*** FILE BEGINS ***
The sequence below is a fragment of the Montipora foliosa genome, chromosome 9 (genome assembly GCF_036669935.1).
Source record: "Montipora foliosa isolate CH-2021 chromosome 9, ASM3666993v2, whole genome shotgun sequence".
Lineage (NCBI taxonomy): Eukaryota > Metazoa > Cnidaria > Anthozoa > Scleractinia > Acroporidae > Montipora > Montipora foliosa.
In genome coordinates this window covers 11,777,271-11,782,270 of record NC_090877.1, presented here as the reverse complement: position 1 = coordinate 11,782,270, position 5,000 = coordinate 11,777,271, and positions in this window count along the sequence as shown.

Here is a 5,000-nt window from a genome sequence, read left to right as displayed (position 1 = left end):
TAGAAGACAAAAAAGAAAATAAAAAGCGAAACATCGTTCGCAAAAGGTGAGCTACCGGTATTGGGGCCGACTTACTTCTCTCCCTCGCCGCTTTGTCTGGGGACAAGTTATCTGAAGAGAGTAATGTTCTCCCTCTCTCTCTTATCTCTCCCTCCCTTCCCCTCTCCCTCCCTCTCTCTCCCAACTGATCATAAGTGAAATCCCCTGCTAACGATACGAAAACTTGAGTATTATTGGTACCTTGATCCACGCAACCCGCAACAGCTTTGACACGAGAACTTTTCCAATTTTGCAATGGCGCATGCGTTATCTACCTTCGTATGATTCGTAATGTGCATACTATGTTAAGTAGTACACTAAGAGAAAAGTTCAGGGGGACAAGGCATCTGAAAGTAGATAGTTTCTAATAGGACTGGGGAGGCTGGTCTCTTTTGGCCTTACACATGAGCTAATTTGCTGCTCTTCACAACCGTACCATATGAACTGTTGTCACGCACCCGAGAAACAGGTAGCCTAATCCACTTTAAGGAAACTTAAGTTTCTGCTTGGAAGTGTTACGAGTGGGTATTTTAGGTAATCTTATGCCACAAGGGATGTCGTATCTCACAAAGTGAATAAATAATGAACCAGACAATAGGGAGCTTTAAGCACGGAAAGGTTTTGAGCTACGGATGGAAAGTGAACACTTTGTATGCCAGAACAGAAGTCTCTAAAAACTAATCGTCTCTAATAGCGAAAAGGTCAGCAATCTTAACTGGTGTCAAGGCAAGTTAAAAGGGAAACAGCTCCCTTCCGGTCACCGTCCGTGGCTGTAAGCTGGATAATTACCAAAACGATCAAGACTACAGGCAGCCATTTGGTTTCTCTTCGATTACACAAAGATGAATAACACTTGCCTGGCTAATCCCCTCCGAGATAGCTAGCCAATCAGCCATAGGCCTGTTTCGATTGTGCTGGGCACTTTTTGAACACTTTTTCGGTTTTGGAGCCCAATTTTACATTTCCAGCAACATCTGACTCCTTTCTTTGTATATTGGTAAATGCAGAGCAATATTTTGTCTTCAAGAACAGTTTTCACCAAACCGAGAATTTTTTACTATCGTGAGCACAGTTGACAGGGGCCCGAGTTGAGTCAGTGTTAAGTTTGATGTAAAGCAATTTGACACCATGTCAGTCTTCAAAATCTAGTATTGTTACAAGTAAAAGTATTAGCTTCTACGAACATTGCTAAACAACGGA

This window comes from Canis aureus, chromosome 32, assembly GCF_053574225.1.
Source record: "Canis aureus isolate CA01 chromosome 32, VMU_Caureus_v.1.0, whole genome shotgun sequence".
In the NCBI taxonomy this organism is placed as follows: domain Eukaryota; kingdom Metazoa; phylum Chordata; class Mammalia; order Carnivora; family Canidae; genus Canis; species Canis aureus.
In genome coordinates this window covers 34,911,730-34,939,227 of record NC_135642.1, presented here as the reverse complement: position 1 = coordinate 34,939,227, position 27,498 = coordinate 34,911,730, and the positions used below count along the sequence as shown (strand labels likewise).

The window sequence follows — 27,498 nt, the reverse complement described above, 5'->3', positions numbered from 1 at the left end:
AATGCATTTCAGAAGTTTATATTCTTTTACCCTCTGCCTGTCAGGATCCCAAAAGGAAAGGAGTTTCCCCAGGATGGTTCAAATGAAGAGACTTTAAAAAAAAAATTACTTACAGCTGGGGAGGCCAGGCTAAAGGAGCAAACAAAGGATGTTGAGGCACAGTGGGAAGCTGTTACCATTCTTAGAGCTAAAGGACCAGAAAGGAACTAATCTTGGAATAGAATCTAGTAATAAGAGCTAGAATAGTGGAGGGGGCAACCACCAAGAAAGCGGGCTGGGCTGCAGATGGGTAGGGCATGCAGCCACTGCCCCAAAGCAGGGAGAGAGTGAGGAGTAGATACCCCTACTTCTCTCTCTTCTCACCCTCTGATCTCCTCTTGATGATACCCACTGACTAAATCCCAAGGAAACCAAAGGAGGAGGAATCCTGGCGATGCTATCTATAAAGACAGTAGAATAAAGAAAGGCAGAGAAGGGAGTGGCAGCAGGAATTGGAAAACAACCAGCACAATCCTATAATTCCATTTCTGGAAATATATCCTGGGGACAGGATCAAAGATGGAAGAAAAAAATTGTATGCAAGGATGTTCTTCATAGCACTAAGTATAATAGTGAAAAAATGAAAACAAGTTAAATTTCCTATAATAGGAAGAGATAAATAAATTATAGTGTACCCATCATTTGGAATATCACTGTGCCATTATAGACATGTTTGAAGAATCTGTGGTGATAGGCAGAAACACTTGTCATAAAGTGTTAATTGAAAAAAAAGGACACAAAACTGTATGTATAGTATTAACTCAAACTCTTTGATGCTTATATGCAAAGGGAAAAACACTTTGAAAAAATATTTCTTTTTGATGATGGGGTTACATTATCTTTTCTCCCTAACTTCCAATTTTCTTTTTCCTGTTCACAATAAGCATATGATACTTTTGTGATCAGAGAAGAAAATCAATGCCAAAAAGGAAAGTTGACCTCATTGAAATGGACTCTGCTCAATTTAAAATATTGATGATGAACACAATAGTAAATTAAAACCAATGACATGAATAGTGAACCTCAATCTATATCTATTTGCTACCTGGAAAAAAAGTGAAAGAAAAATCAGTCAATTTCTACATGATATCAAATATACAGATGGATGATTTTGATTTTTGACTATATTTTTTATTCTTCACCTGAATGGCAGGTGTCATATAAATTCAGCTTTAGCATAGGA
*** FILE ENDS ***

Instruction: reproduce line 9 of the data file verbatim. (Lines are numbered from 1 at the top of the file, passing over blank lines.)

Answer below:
In the NCBI taxonomy this organism is placed as follows: domain Eukaryota; kingdom Metazoa; phylum Chordata; class Mammalia; order Carnivora; family Canidae; genus Canis; species Canis aureus.